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4 results for The State Vol. 29 Issue 16, Jan 1962
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Record #:
12744
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Abstract:
Huskins makes the claim \"Gliberals\" who write columns and editorials are now trying to place a ceiling on patriotism in America. No longer content to stress the value of moderation and conformity, liberals have adopted a new technique, emphasizing the dangers of becoming either an active anti-communist or a militant patriot. The message sent illustrating it is alright to be moderately patriotic on such occasions as July 4 and Veterans Day, but extreme if one is a full blown patriot every day of the year.
Source:
The State (NoCar F 251 S77), Vol. 29 Issue 16, Jan 1962, p13
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Record #:
12742
Abstract:
The thriving mining city of Spruce Pine, in Mitchell County, took its name from a giant tree that stands at the forks of the town road. Many important events have taken place in the immediate vicinity of the huge spruce pine, including the Civil War story of Isaac English and Col. J. M. Gear. English was a Union sympathizer who encountered Union Col. Gear while walking through town, and helped the sickly Colonel to safety.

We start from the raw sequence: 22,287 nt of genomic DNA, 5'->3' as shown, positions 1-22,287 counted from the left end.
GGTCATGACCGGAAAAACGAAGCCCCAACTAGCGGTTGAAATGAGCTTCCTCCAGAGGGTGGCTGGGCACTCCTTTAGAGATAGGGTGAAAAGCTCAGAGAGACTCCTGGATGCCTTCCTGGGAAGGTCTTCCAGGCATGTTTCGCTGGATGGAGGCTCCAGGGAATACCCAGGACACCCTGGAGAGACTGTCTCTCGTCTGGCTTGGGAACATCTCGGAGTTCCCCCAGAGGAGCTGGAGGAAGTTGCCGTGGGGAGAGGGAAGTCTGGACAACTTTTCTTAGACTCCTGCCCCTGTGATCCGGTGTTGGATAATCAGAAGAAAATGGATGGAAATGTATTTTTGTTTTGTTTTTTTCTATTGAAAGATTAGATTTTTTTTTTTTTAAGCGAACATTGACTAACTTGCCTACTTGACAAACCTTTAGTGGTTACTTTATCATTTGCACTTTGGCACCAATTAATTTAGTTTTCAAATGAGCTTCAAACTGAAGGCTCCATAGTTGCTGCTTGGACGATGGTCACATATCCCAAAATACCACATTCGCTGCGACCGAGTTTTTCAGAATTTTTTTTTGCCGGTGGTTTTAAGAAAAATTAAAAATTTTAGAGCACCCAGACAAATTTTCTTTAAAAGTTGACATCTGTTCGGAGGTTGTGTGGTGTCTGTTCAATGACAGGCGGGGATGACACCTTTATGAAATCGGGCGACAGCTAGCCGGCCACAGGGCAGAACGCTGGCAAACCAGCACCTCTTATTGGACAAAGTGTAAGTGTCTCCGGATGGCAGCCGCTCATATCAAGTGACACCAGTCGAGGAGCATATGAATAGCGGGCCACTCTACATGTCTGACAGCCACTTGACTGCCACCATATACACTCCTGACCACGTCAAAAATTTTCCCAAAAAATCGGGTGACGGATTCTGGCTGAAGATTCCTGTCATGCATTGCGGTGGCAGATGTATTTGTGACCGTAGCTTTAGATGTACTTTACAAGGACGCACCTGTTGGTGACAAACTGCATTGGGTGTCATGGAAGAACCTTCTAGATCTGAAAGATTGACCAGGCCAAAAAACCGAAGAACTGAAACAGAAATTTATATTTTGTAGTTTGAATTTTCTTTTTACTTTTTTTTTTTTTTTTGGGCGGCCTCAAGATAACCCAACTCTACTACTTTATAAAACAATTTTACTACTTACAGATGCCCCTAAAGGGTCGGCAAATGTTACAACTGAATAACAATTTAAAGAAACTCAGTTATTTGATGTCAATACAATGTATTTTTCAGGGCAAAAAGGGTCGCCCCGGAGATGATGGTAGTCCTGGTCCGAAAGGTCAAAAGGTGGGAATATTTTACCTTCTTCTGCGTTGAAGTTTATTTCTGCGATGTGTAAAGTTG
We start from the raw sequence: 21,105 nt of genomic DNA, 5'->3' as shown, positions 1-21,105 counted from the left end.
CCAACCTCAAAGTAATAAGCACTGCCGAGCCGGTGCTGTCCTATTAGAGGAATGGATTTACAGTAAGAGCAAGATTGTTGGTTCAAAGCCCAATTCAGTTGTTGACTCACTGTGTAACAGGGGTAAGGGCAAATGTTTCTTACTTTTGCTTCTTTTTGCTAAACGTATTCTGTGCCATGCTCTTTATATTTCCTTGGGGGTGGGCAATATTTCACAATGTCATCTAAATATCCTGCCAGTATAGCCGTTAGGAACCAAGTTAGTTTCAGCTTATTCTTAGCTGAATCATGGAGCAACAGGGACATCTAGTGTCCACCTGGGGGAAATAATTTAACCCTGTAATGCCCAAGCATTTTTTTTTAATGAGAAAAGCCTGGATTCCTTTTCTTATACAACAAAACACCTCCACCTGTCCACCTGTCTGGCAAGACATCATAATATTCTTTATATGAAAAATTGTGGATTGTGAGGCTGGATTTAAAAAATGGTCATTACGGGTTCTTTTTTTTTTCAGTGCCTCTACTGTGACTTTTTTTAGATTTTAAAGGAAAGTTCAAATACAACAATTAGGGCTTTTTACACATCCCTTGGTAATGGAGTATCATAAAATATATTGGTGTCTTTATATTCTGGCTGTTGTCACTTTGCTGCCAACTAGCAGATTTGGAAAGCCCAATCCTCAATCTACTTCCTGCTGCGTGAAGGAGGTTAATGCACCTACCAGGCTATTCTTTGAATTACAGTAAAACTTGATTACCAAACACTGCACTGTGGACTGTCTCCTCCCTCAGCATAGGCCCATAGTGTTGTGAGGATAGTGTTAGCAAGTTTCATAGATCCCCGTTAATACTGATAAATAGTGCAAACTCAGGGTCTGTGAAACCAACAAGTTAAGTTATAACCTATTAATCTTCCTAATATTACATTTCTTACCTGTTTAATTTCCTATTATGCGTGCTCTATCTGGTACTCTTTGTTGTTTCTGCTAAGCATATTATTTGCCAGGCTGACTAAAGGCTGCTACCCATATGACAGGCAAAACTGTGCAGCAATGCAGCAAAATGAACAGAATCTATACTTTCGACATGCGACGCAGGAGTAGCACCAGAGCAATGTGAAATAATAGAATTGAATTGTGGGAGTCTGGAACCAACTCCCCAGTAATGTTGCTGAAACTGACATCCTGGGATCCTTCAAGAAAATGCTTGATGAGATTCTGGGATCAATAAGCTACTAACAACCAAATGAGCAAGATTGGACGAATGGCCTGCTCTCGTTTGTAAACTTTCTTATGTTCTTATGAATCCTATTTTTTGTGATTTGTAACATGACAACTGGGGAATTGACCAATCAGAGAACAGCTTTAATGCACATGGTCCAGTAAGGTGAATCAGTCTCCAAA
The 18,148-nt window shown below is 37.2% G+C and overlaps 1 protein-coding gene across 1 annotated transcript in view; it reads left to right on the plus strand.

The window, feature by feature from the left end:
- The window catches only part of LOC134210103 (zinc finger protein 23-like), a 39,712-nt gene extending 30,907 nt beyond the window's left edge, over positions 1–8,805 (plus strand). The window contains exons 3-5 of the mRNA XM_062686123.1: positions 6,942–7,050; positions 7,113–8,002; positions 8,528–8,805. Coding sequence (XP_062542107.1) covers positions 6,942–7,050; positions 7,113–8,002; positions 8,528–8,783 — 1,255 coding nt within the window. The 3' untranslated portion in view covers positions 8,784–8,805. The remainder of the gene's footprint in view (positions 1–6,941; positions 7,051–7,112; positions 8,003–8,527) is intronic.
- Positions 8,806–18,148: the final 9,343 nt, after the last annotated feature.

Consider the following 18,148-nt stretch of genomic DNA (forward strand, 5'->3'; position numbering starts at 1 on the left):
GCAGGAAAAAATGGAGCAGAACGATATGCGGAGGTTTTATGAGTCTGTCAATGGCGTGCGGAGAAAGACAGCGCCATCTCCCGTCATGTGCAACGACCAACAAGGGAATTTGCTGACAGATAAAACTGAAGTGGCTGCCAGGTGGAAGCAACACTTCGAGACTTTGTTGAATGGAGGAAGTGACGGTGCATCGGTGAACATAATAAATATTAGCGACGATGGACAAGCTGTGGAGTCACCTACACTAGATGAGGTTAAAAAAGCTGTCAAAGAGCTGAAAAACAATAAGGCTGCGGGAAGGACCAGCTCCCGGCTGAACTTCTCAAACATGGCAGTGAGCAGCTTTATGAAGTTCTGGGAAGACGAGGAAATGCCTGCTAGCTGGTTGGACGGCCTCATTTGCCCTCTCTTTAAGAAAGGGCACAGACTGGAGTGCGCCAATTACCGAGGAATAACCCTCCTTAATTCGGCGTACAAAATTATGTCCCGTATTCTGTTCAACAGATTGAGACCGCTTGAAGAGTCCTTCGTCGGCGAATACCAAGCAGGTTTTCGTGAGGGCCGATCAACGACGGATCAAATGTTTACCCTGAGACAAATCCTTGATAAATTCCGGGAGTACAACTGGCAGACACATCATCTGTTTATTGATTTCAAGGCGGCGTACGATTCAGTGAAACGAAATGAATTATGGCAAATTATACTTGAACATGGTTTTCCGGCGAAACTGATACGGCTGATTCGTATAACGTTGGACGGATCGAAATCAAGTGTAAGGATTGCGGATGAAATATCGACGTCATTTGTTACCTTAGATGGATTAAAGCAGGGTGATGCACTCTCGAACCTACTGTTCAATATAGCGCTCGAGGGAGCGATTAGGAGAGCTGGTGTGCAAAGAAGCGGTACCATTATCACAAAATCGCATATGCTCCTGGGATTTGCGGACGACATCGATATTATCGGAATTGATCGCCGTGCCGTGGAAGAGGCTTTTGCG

Source:
The State (NoCar F 251 S77), Vol. 29 Issue 16, Jan 1962, p11, 20, il
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Record #:
12743
Author(s):
Abstract:
Measured by a variety of standards of accomplishment and service to the State, Hugh McRae Morton of Wilmington and Linville has been named the North Carolinian of 1961. Best known for his leadership in the successful campaign to bring the USS NORTH CAROLINA home, Morton originated the idea of establishing the vessel as a floating museum. As authorized by the Assembly, Governor Sanford named a Battleship Commission, with Morton as head chairman, raising over $500,000 for the saving of the battleship.
Source:
The State (NoCar F 251 S77), Vol. 29 Issue 16, Jan 1962, p9, 25, por
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Record #:
12745
Abstract:
Zebulon Baird Vance, \"war governor\" from 1862-1865, was likely the most popular and beloved chief executive in all of North Carolina history. The Confederate policy of impressing private property for military uses provoked bitter protest between Vance and Confederate President Davis. Though a critic of Davis and the Confederate government, his policy was to \"fight the Yankees and fuss with the Confederacy.\"
Source:
The State (NoCar F 251 S77), Vol. 29 Issue 16, Jan 1962, p10, 29, il
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